Port closes in on funding for building for a new employer
The Nov. 13 meeting of the Port of Quincy board was in the Quincy Valley Business & Conference Center as usual, and some of the first things commissioners discussed were furnishings and equipment at the center.
All three commissioners were present for the meeting, held on a Tuesday instead of the usual Wednesday evening.
Sarah Hawes, who handles the scheduling of the conference center, said more chairs for the center had arrived. In the previous meeting, commissioners had discussed the need of Big Bend Community College for more chairs for Big Bend’s classes held in the center. The port board had approved spending $730 for 20 chairs and a dolly to meet Big Bend’s needs.
Commissioners also discussed a new fee schedule for the center’s rooms with the port staff. One of the commissioners’ concerns was to make sure the fees would still be competitive, and then they voted in favor of the new, slightly higher fee schedule.
The intermodal facility is a regular item on the port’s agenda, and it was discussed again on Nov. 13. The shipping facility is seeing “a ton of activity” lately, said Commissioner Curt Morris, “18 to 24 containers plugged in every day.”
Commissioner Brian Kuest then presented details on a document concerning a $2.5 million general obligation bond that he has been guiding toward completion. The board voted in favor of signing it. The port will use the funds to pay for construction of a building to be occupied by Raceway, a manufacturing company that the port has been working to bring to Quincy for a couple of years.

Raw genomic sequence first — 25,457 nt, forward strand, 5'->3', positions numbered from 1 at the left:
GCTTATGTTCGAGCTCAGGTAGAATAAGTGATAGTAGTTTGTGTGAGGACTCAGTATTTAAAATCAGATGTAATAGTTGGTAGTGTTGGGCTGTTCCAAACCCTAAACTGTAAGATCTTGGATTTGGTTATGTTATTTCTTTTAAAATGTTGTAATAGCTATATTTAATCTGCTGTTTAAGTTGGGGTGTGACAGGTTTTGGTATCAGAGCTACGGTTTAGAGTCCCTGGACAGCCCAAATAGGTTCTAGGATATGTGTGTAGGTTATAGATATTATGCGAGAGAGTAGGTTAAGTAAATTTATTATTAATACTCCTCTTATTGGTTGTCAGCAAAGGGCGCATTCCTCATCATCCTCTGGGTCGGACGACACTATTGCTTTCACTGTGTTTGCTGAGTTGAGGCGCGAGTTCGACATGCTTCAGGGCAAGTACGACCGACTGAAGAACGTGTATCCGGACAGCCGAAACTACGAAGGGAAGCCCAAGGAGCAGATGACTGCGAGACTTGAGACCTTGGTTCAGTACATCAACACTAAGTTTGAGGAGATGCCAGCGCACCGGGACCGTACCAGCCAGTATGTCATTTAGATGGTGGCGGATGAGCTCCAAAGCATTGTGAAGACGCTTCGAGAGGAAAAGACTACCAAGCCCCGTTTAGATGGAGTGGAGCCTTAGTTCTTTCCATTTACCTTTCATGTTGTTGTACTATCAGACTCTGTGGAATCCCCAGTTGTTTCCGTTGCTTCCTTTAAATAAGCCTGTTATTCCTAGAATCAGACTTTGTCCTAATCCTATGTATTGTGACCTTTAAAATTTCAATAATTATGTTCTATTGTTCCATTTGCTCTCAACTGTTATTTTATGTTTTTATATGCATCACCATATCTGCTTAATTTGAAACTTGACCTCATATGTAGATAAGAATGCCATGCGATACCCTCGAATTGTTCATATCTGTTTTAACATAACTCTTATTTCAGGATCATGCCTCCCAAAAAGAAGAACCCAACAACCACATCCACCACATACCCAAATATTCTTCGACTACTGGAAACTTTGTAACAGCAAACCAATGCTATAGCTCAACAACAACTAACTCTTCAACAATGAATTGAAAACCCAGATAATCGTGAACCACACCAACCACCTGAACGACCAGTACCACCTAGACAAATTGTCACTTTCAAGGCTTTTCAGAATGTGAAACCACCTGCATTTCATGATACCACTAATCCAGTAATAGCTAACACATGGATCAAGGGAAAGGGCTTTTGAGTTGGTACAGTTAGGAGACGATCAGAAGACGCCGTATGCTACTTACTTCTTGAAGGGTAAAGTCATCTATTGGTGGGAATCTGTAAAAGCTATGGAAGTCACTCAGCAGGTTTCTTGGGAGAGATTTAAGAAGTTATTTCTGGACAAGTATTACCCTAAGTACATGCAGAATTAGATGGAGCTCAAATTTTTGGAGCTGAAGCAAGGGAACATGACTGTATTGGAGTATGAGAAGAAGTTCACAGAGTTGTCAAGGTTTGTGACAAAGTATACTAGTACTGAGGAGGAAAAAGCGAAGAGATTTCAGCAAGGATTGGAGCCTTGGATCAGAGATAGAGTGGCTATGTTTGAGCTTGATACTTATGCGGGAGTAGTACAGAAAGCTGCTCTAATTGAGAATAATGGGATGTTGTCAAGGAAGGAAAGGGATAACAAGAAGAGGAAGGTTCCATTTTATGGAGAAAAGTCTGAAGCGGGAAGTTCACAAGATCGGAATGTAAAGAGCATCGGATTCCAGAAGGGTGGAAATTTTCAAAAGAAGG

The board then voted on and approved an expense of about $10,000 for a cultural resources survey on the port’s vacant lots in Industrial Park 7, which is south of Quincy Valley School and Lauzier Park.
The board also agreed to sign a document for an easement at the Quincy Municipal Airport, a precursor to some expected construction in that area.
In new business, port commissioners discussed the interest expressed by a manufacturing company in coming to Quincy. The port is in the early stages of development of a site north of Amway that could be for this prospective new employer in town. There are some contingencies to deal with Morris said, but “it would be a great addition,” adding to the diversification of the local economy.
Commissioners also discussed the flagpole outside, in front of the conference center, and what it needs for a repair so that the flag can be replaced.
By Dave Burgess, email@example.com